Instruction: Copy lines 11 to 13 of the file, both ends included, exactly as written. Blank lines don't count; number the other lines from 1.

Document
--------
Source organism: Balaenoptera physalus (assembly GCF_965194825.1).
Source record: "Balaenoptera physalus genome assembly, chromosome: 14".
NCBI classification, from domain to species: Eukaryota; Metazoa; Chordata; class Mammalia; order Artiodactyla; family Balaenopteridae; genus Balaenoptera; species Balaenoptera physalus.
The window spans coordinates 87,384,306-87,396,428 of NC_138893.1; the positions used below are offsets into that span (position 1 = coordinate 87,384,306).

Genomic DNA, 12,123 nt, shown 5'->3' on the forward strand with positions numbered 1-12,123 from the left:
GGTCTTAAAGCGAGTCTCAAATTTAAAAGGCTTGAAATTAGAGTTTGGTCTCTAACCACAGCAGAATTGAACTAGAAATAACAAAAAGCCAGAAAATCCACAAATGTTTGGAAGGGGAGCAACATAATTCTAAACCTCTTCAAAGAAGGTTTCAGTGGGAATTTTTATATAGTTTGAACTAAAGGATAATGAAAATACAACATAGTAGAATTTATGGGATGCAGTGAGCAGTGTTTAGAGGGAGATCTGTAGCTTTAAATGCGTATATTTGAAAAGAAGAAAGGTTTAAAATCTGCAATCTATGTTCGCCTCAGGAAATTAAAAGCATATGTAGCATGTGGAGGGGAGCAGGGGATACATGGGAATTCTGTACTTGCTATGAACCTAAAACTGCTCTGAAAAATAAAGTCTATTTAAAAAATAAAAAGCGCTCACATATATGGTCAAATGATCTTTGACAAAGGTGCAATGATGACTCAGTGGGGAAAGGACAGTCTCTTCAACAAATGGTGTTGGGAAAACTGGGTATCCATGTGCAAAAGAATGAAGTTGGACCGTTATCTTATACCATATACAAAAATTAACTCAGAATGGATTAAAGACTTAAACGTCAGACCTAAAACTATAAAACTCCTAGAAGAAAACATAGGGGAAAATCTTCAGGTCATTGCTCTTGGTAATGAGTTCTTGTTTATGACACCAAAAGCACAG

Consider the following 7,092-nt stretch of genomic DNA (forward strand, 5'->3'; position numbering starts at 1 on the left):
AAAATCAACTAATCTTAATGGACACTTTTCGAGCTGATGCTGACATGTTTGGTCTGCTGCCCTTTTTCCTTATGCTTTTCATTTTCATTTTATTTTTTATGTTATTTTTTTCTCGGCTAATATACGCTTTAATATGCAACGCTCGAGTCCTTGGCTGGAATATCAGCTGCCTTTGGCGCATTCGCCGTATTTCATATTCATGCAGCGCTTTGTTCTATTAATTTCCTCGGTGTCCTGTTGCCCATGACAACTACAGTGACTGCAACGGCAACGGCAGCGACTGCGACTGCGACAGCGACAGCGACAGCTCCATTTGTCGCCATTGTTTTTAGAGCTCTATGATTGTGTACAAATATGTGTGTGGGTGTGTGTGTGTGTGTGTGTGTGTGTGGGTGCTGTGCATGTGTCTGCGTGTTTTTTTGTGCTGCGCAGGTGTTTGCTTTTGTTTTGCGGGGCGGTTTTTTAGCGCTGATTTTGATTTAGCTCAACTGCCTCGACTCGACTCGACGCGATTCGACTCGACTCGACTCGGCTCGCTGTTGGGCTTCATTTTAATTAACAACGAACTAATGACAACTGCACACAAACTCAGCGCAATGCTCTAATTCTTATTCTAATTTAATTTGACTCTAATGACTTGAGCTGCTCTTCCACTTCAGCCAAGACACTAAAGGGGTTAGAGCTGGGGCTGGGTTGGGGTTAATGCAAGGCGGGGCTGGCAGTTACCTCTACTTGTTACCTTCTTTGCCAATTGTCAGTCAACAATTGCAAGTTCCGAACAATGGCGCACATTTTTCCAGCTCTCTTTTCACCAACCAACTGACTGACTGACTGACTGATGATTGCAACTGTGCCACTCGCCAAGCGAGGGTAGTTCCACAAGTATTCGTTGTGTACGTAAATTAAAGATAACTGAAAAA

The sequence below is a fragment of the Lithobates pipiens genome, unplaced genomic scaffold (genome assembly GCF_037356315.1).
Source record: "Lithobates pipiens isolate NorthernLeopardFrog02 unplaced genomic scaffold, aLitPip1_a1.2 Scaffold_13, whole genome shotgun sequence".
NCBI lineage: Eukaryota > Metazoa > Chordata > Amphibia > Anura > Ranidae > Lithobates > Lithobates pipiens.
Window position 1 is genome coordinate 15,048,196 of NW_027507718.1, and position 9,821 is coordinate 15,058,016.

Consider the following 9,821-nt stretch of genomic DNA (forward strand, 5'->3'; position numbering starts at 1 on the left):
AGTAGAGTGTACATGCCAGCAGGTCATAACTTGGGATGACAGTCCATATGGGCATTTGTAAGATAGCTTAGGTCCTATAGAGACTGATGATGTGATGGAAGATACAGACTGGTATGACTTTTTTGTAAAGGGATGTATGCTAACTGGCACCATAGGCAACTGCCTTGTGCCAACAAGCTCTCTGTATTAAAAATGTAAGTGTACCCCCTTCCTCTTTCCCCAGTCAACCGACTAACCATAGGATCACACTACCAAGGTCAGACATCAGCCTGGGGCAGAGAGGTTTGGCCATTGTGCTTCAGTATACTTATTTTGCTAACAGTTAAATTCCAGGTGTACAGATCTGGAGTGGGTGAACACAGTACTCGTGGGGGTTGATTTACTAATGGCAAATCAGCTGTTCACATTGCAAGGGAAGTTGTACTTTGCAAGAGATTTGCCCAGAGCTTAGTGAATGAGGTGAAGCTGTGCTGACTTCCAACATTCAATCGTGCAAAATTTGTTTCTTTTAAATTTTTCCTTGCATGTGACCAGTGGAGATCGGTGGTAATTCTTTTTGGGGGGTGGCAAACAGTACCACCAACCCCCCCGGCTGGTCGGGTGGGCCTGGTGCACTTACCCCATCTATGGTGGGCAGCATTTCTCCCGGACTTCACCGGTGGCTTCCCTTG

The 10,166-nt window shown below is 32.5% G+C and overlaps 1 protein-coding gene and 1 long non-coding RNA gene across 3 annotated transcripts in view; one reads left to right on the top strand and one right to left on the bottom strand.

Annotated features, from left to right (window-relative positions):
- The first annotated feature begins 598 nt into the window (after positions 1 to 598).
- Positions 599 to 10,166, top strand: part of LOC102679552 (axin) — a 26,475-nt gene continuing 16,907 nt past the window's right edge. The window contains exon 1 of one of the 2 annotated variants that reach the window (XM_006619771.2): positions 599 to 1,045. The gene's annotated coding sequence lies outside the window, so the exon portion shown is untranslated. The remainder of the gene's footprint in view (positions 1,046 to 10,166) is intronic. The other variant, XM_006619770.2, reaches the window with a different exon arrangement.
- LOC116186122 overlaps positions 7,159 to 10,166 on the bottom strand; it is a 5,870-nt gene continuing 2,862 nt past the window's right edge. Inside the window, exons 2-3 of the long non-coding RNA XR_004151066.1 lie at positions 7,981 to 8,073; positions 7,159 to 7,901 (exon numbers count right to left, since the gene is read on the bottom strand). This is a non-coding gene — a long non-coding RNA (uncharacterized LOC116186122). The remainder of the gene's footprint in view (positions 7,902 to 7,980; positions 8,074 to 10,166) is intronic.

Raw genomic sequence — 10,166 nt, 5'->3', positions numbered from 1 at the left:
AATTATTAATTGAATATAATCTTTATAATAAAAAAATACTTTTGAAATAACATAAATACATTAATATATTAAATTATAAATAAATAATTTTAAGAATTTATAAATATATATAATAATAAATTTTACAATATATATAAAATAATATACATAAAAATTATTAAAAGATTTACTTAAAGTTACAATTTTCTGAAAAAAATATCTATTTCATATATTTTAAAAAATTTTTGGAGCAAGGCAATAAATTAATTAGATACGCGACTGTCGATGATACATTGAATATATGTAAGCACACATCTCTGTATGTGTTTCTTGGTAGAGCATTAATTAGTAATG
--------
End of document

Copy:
NCBI lineage: Eukaryota > Metazoa > Chordata > Amphibia > Anura > Ranidae > Lithobates > Lithobates pipiens.
Window position 1 is genome coordinate 15,048,196 of NW_027507718.1, and position 9,821 is coordinate 15,058,016.

Consider the following 9,821-nt stretch of genomic DNA (forward strand, 5'->3'; position numbering starts at 1 on the left):